October 21st, 2016

Warwick student’s skills translate into success at Olympics

Updated: 5:30 pm, Aug 19, 2016

THE GIFT of the gab is helping a Warwick student in her role as a volunteer at the Rio Olympics.

Emily Standen applied to become a volunteer nearly two years ago but did not think she would be picked out of the thousands wanting to work at the games.

But the 20-year-old Hispanic studies student is now in Brazil working as a translator for some of the greatest athletes on earth.

Emily said: “I had been to London 2012 and had the best time because the atmosphere was electric and everyone was so happy.

“I think the volunteers there made the experience complete and thought it would be an amazing thing to do, especially as I speak a little Portuguese it would be a great way to improve my language skills.

“When I applied I didn’t actually think I’d get anywhere so didn’t tell many people until I got the role.”

Emily has been working in the ‘Riocentro Precinct’, where badminton, boxing, table tennis and weightlifting competitions are held.

She works with broadcasters who are interviewing the athletes immediately after the competition, and says seeing the first-hand reactions are one of the highlights of her role.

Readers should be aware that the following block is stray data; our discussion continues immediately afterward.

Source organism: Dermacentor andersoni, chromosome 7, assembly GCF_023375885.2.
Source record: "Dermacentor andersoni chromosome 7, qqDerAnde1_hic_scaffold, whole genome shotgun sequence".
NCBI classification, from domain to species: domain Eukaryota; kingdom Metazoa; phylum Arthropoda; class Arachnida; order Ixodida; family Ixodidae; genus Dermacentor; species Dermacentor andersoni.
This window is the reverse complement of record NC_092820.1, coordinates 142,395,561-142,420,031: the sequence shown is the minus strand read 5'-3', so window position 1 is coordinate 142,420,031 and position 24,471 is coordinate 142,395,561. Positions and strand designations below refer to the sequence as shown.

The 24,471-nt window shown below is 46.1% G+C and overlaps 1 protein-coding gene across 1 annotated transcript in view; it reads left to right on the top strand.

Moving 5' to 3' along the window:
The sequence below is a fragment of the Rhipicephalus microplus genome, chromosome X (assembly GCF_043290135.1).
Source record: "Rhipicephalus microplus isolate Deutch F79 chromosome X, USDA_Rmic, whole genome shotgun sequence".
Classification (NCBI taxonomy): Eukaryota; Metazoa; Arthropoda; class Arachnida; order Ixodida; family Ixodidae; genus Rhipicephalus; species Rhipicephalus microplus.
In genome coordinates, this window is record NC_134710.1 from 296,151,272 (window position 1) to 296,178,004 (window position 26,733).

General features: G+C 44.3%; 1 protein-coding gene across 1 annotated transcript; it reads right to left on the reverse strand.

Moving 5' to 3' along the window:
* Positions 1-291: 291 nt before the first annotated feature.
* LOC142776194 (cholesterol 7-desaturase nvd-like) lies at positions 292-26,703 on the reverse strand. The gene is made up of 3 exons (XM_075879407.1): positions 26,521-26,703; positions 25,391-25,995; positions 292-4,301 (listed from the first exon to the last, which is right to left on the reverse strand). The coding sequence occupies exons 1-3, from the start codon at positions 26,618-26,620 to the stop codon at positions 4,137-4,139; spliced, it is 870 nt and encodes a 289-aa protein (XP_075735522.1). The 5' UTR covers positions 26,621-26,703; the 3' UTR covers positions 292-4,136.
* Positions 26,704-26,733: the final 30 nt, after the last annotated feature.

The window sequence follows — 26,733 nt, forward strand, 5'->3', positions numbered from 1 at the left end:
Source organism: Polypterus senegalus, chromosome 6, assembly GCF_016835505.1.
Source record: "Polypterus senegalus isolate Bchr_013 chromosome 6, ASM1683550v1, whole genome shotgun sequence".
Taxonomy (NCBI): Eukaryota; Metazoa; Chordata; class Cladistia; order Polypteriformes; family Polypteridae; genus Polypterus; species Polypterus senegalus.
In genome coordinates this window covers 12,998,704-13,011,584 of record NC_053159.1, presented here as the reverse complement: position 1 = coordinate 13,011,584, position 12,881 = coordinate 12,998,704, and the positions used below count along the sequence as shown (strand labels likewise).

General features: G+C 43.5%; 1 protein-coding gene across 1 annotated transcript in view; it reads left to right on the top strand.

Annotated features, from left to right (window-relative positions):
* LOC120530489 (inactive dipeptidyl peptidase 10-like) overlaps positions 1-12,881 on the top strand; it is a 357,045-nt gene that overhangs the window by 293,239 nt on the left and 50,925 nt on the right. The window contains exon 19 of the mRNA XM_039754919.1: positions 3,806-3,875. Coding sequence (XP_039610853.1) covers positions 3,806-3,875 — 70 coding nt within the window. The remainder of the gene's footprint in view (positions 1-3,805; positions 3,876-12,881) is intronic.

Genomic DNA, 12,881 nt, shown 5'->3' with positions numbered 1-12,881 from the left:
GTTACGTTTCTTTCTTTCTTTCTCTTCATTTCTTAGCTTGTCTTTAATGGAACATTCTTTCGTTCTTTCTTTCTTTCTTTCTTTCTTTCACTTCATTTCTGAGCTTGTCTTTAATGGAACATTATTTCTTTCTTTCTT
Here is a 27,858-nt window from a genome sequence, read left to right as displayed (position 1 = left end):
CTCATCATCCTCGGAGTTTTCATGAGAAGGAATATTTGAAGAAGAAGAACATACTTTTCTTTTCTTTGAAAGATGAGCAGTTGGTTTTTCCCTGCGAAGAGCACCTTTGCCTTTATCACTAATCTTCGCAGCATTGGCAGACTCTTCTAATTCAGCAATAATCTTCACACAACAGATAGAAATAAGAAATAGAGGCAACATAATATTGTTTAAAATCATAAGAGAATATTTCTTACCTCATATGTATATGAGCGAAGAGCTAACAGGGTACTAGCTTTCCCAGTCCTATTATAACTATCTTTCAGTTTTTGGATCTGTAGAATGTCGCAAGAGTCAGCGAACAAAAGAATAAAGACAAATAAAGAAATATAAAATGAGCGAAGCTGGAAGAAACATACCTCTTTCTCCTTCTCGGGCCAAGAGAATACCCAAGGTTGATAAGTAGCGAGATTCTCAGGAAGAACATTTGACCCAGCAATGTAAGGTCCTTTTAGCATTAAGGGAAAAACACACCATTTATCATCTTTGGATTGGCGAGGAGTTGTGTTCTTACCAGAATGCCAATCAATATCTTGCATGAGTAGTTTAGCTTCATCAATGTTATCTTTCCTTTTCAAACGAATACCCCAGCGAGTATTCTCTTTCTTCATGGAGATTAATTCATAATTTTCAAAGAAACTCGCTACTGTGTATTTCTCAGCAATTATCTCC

Emily admits there are some problems at the games, but says Zika virus – which was the reason several athletes chose not to compete – is not an issue.

She told the Observer: “I think the Zika virus was blown out of proportion. There’s not much talk about it over here and I have hardly seen any mosquitoes. It is winter here in Rio and we are not near the rainforest so the chance of catching the virus is minimal.

“I think the main issue here is the lack of organisation, everything seems rushed. The stadiums were still were still being finished when I arrived and there are also not enough volunteers in some places while too many in others.”

But Emily said so far Rio had been incredible, with the chance to take part in a rehearsal for the opening ceremony the highlight of her trip to date.

She has also enjoyed watching Great Britain’s Joshua Buatsi smash his way to the light-weight boxing semi-finals – and hopefully further as he took to the ring as The Observer went to press.

She said: “As a volunteer some of us were able to go be a ‘fake athlete’ during the athletes’ parade. This was such an awesome experience. I got to walk around the stadium four times pretending to be Japan, Kenya, Trinidad and Tobago and then Brazil – not many people can say that. It is a massive stadium though so it’s safe to say I slept well that night.

“I also love the atmosphere in the boxing stadium, it’s electric. Watching the Great Britain competitor was amazing and volunteering at the Rio Olympics truly is a once in a lifetime experience.”